For better team cooperation and project success, ‘collaborative thinking’ could be the way to go.
Two heads are better than one”. This couldn't be more accurate. I've always been a fan of working in a collaborative way: involving your team, sharing your thoughts and ideas with as many people as possible and getting different perspectives and inputs. Because it's all about perspectives - and the more you get, the more constructive feedback you come across, the more solid your idea or project becomes. No one has ever achieved anything alone. If you work on your own, if you don't have a team behind you, it's likely that you won't succeed.
Unfortunately most organisations nowadays, whether it's a multinational corporation or a hospital, tend to be very hierarchical and fragmented into specific and specialised departments. Paradoxically, in a further digital, globalised and data-driven world, most medium-big sized projects demand distinct departments and several regions to work together under certain (pre)established objectives. This is why more organisations are turning to collaboration tools and techniques - many of which are frequently used in start-ups and young companies with more flexible structures and organigrams - in order to improve their results and efficiency. Some are thought to directly increase productivity by up to 30%! This, in turn, means less risk and wastage, and consequently higher Return on Investment (ROI).
Wastage is a common issue across healthcare organisations. Whether it is linked to wasting paper or radiological film when the hospital could be working in a full digital environment, or simply by misdiagnosing and forcing the patient to repeat or go through further and unnecessary exams, this poor streamlining of operations is a heavy management burden with serious financial and sometimes human setbacks.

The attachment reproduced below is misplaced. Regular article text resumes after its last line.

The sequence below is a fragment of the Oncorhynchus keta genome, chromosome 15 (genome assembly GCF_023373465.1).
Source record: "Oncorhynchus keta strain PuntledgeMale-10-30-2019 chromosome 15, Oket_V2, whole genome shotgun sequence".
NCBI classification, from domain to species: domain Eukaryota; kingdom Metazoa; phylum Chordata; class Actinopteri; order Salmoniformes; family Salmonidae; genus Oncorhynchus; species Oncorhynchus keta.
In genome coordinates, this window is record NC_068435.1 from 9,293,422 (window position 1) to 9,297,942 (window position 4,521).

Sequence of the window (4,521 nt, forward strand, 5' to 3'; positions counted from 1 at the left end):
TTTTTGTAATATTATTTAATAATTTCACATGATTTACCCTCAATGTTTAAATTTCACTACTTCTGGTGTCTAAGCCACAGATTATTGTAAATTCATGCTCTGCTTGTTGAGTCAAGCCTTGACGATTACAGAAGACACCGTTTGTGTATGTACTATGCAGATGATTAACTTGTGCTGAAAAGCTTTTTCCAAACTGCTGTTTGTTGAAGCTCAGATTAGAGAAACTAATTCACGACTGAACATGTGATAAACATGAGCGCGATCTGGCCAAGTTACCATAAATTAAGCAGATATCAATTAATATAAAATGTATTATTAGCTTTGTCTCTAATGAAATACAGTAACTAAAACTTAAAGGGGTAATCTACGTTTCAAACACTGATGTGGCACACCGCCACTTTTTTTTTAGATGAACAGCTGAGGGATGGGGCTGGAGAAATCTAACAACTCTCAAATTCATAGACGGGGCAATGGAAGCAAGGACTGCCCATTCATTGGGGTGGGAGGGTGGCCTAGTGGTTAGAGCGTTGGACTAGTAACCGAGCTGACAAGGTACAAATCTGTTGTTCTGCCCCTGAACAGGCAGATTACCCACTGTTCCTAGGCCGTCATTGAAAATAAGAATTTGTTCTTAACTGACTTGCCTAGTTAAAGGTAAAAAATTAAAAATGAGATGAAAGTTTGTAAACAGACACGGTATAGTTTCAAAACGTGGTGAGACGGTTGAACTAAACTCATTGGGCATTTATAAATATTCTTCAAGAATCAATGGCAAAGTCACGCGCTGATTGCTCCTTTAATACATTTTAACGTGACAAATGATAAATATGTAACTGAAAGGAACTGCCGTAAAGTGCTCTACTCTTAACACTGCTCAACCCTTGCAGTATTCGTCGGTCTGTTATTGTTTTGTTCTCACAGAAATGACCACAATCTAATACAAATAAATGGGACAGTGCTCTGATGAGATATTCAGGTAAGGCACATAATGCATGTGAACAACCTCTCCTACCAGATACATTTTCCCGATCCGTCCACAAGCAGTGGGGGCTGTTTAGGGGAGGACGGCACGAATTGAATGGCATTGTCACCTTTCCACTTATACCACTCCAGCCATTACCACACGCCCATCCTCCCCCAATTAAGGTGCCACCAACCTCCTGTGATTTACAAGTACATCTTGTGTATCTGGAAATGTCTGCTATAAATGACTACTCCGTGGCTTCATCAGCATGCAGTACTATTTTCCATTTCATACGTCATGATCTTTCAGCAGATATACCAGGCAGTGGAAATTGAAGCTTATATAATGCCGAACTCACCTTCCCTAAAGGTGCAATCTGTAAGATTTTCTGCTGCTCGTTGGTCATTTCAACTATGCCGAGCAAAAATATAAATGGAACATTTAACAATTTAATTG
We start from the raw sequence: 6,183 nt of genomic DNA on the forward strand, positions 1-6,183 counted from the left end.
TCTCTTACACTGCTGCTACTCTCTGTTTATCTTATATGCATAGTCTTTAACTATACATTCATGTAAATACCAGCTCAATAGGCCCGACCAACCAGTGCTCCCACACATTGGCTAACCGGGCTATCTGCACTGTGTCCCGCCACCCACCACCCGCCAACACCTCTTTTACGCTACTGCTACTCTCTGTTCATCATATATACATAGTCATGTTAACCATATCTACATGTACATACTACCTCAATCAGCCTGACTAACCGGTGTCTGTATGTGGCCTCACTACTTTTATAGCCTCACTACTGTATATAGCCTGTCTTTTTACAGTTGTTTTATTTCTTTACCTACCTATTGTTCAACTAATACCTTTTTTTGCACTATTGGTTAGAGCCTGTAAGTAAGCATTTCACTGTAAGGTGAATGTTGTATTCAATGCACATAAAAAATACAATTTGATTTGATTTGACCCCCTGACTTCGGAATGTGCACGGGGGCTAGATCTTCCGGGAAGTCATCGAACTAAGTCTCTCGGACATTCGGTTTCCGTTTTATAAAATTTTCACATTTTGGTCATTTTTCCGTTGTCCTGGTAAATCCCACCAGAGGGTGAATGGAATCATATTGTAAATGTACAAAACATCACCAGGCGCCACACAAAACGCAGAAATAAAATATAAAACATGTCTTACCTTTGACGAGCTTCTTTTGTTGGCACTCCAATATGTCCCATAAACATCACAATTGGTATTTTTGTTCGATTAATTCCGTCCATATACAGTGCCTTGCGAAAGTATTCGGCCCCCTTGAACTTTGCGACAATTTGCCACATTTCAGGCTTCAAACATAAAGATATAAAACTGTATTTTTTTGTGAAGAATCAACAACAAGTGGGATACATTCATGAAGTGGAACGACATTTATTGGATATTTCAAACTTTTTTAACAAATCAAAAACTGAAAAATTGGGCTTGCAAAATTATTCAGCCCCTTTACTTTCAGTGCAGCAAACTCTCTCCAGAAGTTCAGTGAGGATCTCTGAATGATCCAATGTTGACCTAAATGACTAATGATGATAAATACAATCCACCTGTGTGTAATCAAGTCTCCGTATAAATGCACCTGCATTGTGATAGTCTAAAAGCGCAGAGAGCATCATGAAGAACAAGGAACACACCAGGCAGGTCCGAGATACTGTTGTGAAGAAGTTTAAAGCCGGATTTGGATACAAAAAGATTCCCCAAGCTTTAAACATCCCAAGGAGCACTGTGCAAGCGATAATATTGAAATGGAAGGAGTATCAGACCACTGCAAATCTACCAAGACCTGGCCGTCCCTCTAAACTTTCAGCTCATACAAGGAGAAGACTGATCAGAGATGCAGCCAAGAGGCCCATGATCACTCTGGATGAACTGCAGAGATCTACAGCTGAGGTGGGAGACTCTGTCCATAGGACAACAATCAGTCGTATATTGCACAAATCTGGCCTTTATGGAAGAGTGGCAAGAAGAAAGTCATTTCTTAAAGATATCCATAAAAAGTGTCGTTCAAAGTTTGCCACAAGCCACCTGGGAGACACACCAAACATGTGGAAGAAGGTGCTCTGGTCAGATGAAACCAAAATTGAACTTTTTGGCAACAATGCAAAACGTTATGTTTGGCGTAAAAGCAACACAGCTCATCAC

Many of these outcomes could be avoided through collaborative thinking - by joining forces of representatives from several departments that are directly or indirectly concerned by the process, and together trying to reach new solutions to tackle a specific challenge. Again, in such a cross-disciplinary case, it is perspectives that matter. Dealing with highly technical issues demands even more points of view across all fields to find simplified answers and overall consensus.
Here are a few tips to start implementing collaborative thinking into your workplace:
Create the habit
Start by gathering your team and other departments once a week or fortnight to update them on ongoing projects or announce new ones. Ask for their feedback, let them share what they are working on and be constructive.
Whether it's via a conference call or in a physical meeting, as long as you don't monopolise the microphone, you'll see your team exchanging ideas and becoming motivated sooner than you'd expect.
If you are launching a new project or dealing with an existing one, and the only way you involve your team is by sending out a long e-mail and ccing everyone, then you're not doing it correctly. When emails get too long, or have too many people copied in, then it's time to pick up the phone or meet in person. Don't hide behind the screen; technology will never replace the warmth and transparency of face-to-face human relations.
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Get everyone involved from the start
When companies start a new project, they tend to rely on just a few people or departments to kick it off, and slowly get other people involved along the way. But experience tells me that you'll probably get resistance from these people and a huge lack of motivation to participate in a project that is already half-way drawn up. Always get everyone involved when starting a project, whether they'll play a small part in it or officially come across the project within six months of its launch. Align objectives and make them feel part of it by getting their input from the start.
Through technology or in person, just collaborate
Adopt IT . It’s worth it. There are several technological tools and software that are collaboration enablers, but you can also add games, brainstorming techniques and other dynamics that promote this when meeting in person, such as the ones we use for co-creation at Torke CC. The productivity and efficiency you get out of it is invaluable, and people enjoy it and have fun. Not only are you making a huge impact on your team, you are getting results and leading change in your organisation.
Above all, give your team a voice, and listen
This is the first step for collaboration. It is an attitude, a way of working. It's all about communicating, listening and giving (and asking for) constructive feedback. If you make this a simple routine on your way of working with and amongst your team, you're in the right path to guarantee collaborative thinking as being the foundation of all processes and assuring successful results in your future projects.